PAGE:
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Forty-three-year-old Julius was admitted to the hospital with a bacterial infection of unknown origin. He is now medically stable but weak. He is able to use his arms to help move himself in bed, but he is unable to lift his legs off the bed without assistance. The task today in therapy is to help Julius stand in the parallel bars from a wheelchair. At 6′8″, Julius doesn’t believe there is any way his 5′6″ therapist, Ashley, can get him into a standing position and keep him from falling.

How can Ashley create a mechanical advantage that will allow her to assist Julius in safely and effectively rising to a standing position?

In patient care techniques, your body becomes the most essential instrument you have for performing mobility tasks. A fundamental understanding of the rules that govern movement, that is, the laws of physics, allows you to achieve safe and effective patient mobility while protecting yourself against injury. It also allows you to educate patients and care partners in the safe and effective use of their bodies. This chapter introduces fundamental principles of physics, examines the relationship between mobility and stability, and applies these principles to body mechanics and patient mobility tasks.

For the most part, you already “know” these laws. You demonstrate your understanding of lever arms when you hold a heavy bag of groceries close instead of with an outstretched arm. You intuitively adjust your center of mass (CoM) when you use your arms to steady yourself when standing on an unstable surface. But to apply this knowledge to other people who are performing unfamiliar and complex tasks, you, as the clinician, must have a working knowledge that includes the ability to analyze forces, reason through hypothetical situations, and make informed choices about stability versus mobility.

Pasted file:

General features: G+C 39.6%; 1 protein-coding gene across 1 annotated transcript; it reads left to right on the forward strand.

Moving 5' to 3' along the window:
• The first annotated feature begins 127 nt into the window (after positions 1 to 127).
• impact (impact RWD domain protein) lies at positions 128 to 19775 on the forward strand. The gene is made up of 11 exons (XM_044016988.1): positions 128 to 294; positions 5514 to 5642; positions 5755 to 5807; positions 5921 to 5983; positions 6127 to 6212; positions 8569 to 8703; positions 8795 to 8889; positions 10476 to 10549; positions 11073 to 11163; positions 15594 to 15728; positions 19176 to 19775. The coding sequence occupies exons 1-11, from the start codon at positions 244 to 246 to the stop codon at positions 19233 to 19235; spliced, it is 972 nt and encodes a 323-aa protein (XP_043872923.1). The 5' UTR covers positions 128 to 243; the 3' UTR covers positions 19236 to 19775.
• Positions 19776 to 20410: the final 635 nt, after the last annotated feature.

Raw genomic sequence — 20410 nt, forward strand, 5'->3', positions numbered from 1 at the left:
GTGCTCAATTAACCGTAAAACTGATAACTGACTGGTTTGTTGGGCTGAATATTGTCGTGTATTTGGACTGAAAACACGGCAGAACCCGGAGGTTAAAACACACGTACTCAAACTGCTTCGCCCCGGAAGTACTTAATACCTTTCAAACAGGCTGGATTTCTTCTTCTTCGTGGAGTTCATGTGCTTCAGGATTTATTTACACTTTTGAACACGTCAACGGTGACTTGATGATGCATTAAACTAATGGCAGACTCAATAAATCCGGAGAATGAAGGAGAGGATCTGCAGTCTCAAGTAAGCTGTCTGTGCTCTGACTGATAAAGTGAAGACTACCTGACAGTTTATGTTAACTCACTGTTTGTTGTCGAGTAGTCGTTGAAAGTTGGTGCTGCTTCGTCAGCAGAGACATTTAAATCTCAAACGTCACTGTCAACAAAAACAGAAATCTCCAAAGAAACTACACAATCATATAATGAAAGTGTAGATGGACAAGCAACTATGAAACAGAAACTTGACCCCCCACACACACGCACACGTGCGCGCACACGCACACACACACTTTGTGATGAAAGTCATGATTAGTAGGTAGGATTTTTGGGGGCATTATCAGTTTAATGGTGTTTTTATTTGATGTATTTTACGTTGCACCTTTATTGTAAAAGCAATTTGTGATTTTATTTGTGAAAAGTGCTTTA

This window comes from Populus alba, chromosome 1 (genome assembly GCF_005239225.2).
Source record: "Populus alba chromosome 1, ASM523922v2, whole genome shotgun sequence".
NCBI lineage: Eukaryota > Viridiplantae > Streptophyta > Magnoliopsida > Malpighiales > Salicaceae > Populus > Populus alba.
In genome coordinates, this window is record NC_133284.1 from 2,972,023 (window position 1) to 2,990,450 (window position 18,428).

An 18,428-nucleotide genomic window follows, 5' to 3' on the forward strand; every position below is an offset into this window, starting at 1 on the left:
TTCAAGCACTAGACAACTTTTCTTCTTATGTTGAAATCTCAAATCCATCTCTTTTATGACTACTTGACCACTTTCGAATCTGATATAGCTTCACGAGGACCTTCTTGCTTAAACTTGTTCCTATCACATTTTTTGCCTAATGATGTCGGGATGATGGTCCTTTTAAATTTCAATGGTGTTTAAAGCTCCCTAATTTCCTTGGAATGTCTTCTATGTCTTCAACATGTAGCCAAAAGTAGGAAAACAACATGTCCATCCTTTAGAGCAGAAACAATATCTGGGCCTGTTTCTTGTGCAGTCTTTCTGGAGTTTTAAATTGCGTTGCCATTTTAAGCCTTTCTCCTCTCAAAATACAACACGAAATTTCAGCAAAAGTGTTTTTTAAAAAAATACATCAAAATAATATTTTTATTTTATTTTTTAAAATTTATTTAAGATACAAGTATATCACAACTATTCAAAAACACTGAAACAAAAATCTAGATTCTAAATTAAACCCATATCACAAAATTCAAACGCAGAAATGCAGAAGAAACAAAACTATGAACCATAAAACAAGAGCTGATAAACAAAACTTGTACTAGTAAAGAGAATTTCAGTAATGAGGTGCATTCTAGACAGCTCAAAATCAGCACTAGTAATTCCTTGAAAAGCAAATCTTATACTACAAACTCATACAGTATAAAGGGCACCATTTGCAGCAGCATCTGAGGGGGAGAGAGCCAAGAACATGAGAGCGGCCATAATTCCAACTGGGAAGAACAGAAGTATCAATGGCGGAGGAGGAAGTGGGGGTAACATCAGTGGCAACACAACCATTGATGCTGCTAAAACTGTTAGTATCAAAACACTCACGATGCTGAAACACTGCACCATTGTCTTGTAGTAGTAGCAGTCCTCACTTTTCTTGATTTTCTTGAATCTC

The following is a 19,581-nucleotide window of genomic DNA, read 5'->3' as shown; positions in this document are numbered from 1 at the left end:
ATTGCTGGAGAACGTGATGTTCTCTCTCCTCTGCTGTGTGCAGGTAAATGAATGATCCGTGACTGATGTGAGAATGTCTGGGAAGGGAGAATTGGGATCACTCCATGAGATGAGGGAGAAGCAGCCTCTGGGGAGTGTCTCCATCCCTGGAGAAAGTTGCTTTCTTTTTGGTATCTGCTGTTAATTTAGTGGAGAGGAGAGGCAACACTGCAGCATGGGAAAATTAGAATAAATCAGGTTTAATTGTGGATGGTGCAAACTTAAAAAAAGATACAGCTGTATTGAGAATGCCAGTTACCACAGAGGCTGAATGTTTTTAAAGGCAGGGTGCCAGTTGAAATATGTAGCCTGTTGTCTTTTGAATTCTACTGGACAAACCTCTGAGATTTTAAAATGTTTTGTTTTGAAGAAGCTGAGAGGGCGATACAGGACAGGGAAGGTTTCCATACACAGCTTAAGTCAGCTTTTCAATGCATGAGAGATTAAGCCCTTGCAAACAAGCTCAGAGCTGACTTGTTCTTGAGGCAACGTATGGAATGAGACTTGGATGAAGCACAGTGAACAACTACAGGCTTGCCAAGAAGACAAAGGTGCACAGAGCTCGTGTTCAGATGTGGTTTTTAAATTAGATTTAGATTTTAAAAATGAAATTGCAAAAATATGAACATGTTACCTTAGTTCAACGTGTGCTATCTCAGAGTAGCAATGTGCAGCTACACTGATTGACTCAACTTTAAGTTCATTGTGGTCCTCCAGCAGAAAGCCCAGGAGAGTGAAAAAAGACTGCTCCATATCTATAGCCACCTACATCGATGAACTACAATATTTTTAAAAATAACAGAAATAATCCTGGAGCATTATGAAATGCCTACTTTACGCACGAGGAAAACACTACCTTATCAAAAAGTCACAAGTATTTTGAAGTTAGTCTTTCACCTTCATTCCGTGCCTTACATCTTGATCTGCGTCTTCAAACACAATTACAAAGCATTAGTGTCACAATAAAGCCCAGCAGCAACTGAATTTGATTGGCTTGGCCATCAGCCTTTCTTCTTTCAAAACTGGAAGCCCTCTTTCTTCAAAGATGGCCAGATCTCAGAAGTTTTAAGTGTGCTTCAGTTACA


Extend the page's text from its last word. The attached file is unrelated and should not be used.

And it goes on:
Biomechanics is the application of engineering and physical science to human and animal movement and, as such, provides an important foundation for patient mobility activities. For those who have not yet studied biomechanics, this chapter introduces terms and principles. For those who are already familiar with these topics, the chapter serves as a review and provides patient-related applications.

Understanding common biomechanical terminology allows for a clearer discussion of biomechanical principles. Professional language is held to a higher standard of accuracy and precision than lay language because accuracy in the use of terminology is essential to effective clinical problem-solving. Just as a surgeon must know the name and function of each surgical tool, a therapist needs to be able to communicate accurately about the use of the mechanical body as a mobility instrument.

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Some terms have multiple meanings depending on the context and the person who is using them. Terms in this book that have different meanings outside biomechanics or healthcare are defined for this ...

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